Buying a new bike can be a challenge, but the process is rather straightforward. You do a little research, a little shopping, then you go home with your new ride.

Buying a used bike, on the other hand, requires navigating a much more complex route to find your dream bike. And there are plenty of pitfalls and potholes to avoid along the way.


Buying a used bike isn’t for everyone. Even if you’re looking for a bargain, a used bike may not be the best deal you can find (read why below).

So when is buying a used bike a good way to go?

  • You know a ton about bikes, you’re already fixing up bikes, and you come across a screaming deal. You’re the ideal person to snatch up that killer find.
  • You’ve got a lot of time on your hands and you’re looking for a bike-based project. You like components and tinkering. You understand that projects sometimes require multiple trips to the shop for new, different or forgotten parts.
  • You want something special, personalized and unique – maybe even vintage. You’ve got the patience to hunt for it and you’re willing to spend what it takes to get that bike in solid riding shape.
  • You’re broke, but ambitious. You’re willing to put in the leg work it takes to find a good deal and you’re willing to spend money to get the bike in solid working order. Bonus points if you’re sister, girlfriend, wife, neighbor or brother is a bike mechanic who owes you a big favor.



Some bike shops specialize in used bikes, but they’re all fairly different. The stock changes frequently, so you’ll need to visit several times and make a project out of circling around to the used shops in your area.

Ask about the condition of the bike and what their warranty is. Some shops stand behind the quality of their tune-ups enough to warranty the bikes for several months against malfunction, but most don’t. Some shops sell the bikes “as is,” which could mean all sorts of pitfalls. A quality shop will be willing to tell you a little bit about what the bike needs to be in better condition. If the shop isn’t willing to talk about the condition of the bike and seems shifty, it’s because they are shifty and don’t deserve your business.

Used bike shops are the most likely to offer a trade-in on your current bike.


Buyer beware! Buying bikes on Craigslist is a big project. Here are the main aspects to take into consideration.

  • The size listed is probably wrong. Most people don’t know how to size a bike. A properly sized bike is measured from the center of the crank to the seat post. You might ask the person to measure that way and then let you know the size of the bike, but chances are you’re just going to have to look at it in person to know what size it really is. (bike sizing chart)
  • If the deal is waaaay too good to be true it’s possible the bike is stolen. Proceed with caution and check the Stolen Bike Listings if you are suspicious. If you’ve got any doubt, don’t buy the bike.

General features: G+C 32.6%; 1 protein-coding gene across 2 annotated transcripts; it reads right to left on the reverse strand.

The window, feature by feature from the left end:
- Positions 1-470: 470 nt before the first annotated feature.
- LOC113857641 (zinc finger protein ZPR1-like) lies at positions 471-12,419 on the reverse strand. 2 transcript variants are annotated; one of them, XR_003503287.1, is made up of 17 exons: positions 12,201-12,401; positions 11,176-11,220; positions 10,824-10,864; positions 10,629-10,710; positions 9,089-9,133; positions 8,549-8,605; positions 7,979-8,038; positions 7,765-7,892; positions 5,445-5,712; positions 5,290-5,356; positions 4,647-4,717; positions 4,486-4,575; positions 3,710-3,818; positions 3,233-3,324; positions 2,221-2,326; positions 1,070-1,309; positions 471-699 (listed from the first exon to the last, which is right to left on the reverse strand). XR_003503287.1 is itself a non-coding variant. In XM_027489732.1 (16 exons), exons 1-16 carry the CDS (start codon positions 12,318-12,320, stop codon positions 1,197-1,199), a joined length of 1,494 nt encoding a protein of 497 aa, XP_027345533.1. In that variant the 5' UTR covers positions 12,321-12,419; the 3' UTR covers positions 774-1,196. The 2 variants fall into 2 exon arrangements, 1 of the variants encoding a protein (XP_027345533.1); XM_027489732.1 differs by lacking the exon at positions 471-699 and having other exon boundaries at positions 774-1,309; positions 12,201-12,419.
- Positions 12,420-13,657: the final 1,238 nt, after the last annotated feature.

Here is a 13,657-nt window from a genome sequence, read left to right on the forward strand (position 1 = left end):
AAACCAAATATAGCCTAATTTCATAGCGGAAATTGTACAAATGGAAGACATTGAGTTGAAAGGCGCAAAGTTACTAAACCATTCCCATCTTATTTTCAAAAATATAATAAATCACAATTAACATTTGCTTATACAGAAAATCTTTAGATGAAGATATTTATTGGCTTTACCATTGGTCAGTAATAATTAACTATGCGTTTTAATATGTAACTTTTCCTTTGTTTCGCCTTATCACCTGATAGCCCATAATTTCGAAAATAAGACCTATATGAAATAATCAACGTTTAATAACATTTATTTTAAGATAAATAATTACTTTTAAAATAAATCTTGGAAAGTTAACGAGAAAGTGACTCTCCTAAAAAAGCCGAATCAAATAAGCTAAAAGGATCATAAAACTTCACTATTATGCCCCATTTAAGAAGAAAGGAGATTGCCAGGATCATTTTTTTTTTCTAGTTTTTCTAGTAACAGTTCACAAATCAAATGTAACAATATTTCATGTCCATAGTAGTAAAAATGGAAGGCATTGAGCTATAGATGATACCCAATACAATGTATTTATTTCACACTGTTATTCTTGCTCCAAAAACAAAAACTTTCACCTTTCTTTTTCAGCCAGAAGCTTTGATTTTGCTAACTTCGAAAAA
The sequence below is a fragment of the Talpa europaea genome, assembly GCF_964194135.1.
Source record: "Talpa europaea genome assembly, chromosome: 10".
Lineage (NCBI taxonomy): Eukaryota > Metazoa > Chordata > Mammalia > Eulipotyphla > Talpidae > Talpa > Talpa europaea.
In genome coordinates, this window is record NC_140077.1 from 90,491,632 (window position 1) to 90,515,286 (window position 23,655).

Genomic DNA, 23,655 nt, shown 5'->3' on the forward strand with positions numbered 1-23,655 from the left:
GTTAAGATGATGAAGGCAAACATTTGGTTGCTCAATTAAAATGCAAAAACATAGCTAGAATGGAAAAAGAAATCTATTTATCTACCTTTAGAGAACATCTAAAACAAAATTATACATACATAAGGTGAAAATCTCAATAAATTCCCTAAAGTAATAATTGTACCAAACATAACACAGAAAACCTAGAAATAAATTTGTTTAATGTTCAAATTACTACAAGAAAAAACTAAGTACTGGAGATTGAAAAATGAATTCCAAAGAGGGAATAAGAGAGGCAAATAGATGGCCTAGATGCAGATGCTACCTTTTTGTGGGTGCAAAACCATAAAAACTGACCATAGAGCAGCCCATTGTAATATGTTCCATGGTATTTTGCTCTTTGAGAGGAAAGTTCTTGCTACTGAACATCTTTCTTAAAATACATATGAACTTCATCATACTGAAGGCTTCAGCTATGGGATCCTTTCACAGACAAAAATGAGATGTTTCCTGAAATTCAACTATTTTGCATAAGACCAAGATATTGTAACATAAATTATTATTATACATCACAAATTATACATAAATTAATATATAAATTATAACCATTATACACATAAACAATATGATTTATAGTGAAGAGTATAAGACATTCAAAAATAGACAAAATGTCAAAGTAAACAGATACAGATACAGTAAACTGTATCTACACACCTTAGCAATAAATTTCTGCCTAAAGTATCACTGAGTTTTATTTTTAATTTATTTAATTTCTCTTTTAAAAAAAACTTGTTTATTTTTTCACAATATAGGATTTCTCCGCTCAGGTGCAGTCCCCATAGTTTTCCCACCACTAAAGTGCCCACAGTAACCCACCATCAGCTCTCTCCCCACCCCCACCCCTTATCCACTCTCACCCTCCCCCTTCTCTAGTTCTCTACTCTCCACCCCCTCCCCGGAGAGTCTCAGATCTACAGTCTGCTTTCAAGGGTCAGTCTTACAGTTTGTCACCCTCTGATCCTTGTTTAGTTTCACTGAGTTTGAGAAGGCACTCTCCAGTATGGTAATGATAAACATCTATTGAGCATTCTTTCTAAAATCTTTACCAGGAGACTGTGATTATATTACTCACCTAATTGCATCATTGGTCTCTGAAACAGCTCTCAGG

• You’ve got to test ride the bike and give it a thorough look-over. If price is a big concern for you, bring along a trusted mechanic. Otherwise, you could wind up sinking a lot of money into repairs just to get the bike ready to roll. No matter the condition of the bike, chances are quite good it will need a bit of TLC, so be prepared for the cost of a tune-up and parts.
  • You’ve got to coordinate a time to meet. The seller may flake out or live far away. Play it safe and follow up with a phone call (not text or email) right before you head over.
  • You may be able to talk the person down, you may not. Standard haggling/bargaining rules apply: go lower than you think they’ll accept because you can always offer more. Don’t fool yourself: steer clear of bikes that are well beyond your budget.


Ebay bike buying is really only for the experts who know what they’re looking for, and usually it’s frames only. You’ll need to factor in significant shipping expenses. Proper measurements are just as hard to come by as on Craigslist, so you may need to talk the seller through how to size a frame to ensure you’re getting what you’re looking for.


Garage sales can be an excellent place to buy a used bike. If you like cruising around on the weekends and checking out the bargains anyway, then look for bikes while you’re at it.

Often there are great deals (and even better stories) to be found and you can assess the bike quality right then and there. As with other buying options, remember to factor in at least a tune-up, and probably some new parts, depending on the condition of the bike.


If all this sounds like a real drag, a hassle and more trouble than it’s worth, buying a used bike is not right for you. If you’re on a budget, you’ll just need to hunt around and look for sales to find the bike that’s right for you. If you don’t have a bike, or don’t have one that functions or fits you well and are looking for a bike to ride around town, you might consider a bike in the $550-$700 range. The components won’t be as nice and the bike might not be as smooth, but so long as you purchase a reputable brand (Trek, Jamis and Raleigh are all good choices) you’ll have a solid bike for many years to come. You can always save up for a higher end bike later.

Once you bump up into the $1,200-$1,500 price range, component quality goes up and you’re getting more bike for your money. In the long run, if you’re looking for a long-lasting road bike and you can work with this price range, it’s your best bet.


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For more info on bike buying, see our 7 Essential Bike Buying Tips.